Words by and Music by Jacques Offenbach
The Guildhall,
March 1987
Director: Pam Hoskins
Cast List

Notes on this performance

67. Orpheus in the Underworld

Golden Guildhall…

With one eye firmly fixed on moving to the Gaumont, it must have been a little unsettling for the Society to be invited to start the Guildhall’s Golden Jubilee celebrations with their next production. Also, the recent practice of performing two shows a year, meant that the G&S favourites came round very frequently so the Committee decided to revert to Orpheus in the Underworld to mark the occasion.

They then had a dilemma! Last year they introduced tiered seating and, although it was well received (verified by Bryan Ham’s questionnaire results), it did cost £1800 and, with tickets priced at £4 to £1, that meant selling many seats. However, a grant from the TVS Trust for £1500 helped them to justify a repeat of the experiment

The chorus was back in force for the main show and, even after ‘removing’ 15 principals, there were still 31 to organise on stage (plus six children, five Can-Can Dancers and three ‘extras’); this job fell, once more, to Pam Hoskins whilst Philip Johnson returned as MD. Attendance at rehearsals was monitored closely but it was discovered that, according to the rules, 25% of the cast had actually forfeited their right to be in the show! The fact that Allen Mansell (Orpheus) had missed many sessions due to a sore throat did not help the situation either. Three members complained that the production was ‘too provocative’ and this was making ticket selling very difficult. Brian Howard was asked to discuss this with the Producer.

Monty Morris wrote his last Southampton Theatre Guild critique for this show (he died shortly after) and he did not seem to think that Orpheus was too provocative at all: ‘This production is so well produced, so well cast, so well sung and so well acted. With its pace, movements, groupings and sheer fun, it was a theatrical treat excelling even the high standards that SOS can so often achieve.’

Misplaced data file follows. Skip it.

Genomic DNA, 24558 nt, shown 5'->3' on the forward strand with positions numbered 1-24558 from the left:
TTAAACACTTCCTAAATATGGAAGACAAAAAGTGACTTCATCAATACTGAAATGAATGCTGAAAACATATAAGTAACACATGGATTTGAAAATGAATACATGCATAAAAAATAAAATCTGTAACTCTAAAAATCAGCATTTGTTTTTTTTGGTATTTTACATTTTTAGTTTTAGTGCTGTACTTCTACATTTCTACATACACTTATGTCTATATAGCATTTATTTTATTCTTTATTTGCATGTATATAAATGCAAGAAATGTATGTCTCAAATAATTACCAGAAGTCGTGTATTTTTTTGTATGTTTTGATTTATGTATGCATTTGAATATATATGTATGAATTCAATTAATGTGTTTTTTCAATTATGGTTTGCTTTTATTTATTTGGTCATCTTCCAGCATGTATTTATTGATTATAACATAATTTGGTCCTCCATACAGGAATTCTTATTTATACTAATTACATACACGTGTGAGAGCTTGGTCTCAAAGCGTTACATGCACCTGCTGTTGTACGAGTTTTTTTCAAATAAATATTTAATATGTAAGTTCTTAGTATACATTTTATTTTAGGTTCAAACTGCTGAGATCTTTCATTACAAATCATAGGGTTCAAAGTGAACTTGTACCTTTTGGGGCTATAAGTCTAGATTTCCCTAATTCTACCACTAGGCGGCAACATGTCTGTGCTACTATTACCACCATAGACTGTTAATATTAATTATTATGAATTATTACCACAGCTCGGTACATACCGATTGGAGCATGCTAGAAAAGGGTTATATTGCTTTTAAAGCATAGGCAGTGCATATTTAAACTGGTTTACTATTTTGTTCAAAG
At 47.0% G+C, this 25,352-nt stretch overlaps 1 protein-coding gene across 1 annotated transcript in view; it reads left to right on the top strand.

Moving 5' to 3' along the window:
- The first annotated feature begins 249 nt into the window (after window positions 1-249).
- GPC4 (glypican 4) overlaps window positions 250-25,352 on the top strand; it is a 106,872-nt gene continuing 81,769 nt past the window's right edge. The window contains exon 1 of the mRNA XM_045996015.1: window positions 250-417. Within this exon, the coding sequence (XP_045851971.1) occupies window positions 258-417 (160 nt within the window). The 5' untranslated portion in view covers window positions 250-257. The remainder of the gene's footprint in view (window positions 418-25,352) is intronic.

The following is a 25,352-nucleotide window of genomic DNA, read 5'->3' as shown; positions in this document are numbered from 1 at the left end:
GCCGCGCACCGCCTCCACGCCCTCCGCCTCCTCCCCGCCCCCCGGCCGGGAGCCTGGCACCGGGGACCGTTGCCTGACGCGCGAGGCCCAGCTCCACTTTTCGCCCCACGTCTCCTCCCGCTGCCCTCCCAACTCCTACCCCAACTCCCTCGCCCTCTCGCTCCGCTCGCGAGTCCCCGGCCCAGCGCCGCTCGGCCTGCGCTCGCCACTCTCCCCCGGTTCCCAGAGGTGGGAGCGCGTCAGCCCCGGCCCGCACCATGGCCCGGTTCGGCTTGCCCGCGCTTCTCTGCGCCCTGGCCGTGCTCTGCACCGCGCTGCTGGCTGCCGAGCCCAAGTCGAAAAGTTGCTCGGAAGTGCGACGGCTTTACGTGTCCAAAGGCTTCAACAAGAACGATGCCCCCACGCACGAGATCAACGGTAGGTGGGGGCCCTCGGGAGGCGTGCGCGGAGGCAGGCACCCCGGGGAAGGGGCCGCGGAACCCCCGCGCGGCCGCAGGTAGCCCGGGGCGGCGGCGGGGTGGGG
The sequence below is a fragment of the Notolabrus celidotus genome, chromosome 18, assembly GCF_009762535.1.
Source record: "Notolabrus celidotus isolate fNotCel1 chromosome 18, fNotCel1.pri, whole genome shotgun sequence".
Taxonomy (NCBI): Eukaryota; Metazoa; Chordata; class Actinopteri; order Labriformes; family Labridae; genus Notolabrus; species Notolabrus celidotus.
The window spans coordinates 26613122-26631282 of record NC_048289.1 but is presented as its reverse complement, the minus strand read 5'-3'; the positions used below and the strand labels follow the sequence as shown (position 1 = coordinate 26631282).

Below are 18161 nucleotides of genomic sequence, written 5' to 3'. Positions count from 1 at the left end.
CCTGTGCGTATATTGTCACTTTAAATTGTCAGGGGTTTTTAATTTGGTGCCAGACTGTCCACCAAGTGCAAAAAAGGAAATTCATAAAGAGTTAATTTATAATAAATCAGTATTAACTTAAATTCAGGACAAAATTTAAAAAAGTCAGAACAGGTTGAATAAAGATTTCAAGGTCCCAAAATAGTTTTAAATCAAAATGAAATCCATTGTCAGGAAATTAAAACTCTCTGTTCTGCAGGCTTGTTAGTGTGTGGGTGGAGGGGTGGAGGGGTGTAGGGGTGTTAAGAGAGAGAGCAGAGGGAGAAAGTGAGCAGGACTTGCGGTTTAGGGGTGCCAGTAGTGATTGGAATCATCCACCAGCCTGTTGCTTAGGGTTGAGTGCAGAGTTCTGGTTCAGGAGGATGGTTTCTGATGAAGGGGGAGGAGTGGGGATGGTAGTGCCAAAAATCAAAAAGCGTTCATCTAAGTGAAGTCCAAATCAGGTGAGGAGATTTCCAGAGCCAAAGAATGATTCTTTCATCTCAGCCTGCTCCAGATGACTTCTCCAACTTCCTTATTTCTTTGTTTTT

He was quite taken by the live statues in the foyer and found Eurydice (Margaret Amey) to be, ‘bright, volatile, cute and very attractive. She looked good in her costumes (especially in Act III, Scene I!). Orpheus was extremely well played by Allen Mansell, he has a good stage presence and played the role with good delivery, timing, gesture and facial expressions – he also played the violin well! Calliope (Hazel Killham) came across strongly, with a clear well enunciated speaking voice. Wendy Dalton’s Cupid was a bright, pert and boyish god well suited to the part. Venus was accurately cast in Clair Hazelwood’s attraction, and charm and in her performance. Colin Sly (Pluto) was strong in voice, personality and character, it was a complete portrayal. If Jupiter had really existed then David Jupp, with his sheer ability and experience in acting, singing and characterisation, may well be his reincarnation.’

With the extra cost of royalties and tiered seating, the Committee had anticipated making a loss on Orpheus and they were not disappointed in that respect; they would have been surprised that ticket sales were down by £2000 though and were alarmed at losing £4995 on the project.

Terry O'Farrell

Photo of Orpheus

Center stage: Hazel Killham (Calliope) with Allen Mansell (Orpheus) far right

Photo of Trio

David Jupp (Jupiter), Colin Sly (Pluto), Catherine Baker (Juno)